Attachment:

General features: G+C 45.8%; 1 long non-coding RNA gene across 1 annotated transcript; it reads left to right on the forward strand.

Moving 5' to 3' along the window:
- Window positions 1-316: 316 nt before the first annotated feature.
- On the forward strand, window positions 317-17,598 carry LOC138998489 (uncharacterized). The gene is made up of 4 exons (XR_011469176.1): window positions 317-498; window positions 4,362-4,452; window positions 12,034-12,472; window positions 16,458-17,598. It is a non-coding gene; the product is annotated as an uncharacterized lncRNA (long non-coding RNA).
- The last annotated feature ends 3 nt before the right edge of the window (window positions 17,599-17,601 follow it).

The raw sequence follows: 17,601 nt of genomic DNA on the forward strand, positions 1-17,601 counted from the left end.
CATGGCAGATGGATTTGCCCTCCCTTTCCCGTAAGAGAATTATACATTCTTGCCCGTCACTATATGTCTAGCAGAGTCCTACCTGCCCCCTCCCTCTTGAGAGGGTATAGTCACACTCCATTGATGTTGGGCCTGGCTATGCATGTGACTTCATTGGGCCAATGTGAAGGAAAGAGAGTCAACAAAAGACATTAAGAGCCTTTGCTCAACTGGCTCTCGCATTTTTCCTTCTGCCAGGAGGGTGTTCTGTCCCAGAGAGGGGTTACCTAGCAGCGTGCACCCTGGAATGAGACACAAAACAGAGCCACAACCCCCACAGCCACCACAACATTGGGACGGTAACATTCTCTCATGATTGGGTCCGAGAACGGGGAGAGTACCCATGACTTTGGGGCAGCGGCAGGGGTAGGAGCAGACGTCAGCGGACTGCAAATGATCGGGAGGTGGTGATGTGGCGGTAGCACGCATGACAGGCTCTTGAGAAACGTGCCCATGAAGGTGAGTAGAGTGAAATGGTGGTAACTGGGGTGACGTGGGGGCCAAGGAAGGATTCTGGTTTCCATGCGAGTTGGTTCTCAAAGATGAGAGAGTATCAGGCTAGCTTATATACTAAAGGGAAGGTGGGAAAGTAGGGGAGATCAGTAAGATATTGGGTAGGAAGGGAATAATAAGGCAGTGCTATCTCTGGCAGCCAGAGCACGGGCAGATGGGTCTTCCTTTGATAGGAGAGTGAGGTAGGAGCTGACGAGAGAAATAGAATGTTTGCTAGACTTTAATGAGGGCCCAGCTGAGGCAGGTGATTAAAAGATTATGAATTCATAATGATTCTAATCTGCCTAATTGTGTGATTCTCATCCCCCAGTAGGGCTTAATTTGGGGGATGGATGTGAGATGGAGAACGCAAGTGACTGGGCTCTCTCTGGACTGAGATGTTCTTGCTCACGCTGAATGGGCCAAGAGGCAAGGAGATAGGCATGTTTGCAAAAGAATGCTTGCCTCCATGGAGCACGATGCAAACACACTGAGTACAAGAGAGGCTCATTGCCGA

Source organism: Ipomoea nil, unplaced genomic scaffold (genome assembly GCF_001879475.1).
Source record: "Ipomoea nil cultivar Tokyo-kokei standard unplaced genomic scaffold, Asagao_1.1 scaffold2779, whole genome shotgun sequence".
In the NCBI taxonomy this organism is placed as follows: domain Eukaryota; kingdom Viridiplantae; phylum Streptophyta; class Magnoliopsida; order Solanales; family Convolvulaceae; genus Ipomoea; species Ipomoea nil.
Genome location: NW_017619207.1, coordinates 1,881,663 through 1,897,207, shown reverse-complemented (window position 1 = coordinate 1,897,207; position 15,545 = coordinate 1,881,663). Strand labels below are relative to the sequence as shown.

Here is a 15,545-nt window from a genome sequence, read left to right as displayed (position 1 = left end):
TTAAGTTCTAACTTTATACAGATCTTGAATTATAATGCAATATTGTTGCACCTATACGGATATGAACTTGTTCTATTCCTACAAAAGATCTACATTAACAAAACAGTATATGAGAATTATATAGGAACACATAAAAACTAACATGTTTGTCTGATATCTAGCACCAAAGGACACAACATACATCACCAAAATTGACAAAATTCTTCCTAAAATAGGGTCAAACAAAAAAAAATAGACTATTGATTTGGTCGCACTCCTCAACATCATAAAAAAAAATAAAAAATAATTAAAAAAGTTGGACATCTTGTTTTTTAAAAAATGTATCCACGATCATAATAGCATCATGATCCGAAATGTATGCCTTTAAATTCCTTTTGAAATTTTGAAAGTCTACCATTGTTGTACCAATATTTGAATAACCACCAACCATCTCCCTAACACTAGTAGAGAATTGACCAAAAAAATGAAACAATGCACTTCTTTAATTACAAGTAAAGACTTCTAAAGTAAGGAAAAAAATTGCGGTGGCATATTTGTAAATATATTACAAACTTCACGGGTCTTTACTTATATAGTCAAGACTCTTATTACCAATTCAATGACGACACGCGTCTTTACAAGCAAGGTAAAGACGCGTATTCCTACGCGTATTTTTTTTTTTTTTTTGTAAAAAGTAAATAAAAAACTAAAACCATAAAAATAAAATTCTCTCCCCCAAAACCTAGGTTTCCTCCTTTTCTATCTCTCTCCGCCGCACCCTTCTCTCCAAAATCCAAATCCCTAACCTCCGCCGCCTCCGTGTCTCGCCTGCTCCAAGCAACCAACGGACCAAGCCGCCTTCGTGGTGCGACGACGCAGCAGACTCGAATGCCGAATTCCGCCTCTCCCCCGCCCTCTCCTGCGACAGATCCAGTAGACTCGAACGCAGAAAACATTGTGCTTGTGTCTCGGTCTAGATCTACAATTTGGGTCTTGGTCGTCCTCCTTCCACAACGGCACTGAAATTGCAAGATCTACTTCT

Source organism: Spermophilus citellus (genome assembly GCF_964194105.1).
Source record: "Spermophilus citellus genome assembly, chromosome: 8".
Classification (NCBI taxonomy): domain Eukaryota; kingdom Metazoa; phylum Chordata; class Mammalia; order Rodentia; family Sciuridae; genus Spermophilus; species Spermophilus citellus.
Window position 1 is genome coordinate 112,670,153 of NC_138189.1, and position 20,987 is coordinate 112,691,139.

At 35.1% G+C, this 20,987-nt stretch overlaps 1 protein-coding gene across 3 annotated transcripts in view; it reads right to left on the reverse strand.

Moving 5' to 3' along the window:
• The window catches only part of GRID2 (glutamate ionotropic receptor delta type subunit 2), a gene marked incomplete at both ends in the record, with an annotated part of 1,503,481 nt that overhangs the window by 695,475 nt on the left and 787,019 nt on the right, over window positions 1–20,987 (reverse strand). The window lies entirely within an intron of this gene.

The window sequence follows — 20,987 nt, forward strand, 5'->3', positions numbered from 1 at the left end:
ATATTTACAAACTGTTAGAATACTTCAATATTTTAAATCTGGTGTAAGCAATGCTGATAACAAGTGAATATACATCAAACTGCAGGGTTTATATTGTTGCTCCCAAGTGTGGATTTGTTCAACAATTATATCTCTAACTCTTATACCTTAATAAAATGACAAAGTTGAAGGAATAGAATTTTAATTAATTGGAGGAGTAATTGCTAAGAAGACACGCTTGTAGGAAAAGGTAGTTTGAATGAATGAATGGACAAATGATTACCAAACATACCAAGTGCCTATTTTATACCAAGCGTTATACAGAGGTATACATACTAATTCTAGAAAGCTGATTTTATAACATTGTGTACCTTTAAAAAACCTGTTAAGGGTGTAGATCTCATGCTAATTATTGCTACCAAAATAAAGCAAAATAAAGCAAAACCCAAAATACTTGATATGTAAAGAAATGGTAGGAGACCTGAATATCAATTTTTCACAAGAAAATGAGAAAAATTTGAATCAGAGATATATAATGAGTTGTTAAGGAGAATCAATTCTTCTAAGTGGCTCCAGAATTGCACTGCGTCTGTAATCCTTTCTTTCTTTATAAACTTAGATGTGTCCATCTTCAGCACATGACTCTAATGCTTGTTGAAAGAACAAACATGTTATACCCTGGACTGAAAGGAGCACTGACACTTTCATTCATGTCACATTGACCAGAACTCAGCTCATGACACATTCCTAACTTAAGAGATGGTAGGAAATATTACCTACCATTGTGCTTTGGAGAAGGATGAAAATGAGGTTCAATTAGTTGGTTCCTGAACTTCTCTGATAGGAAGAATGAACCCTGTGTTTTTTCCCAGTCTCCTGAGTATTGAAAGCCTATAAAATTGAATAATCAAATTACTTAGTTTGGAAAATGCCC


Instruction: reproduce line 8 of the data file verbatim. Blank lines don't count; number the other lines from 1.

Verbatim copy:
Source organism: Ipomoea nil, unplaced genomic scaffold (genome assembly GCF_001879475.1).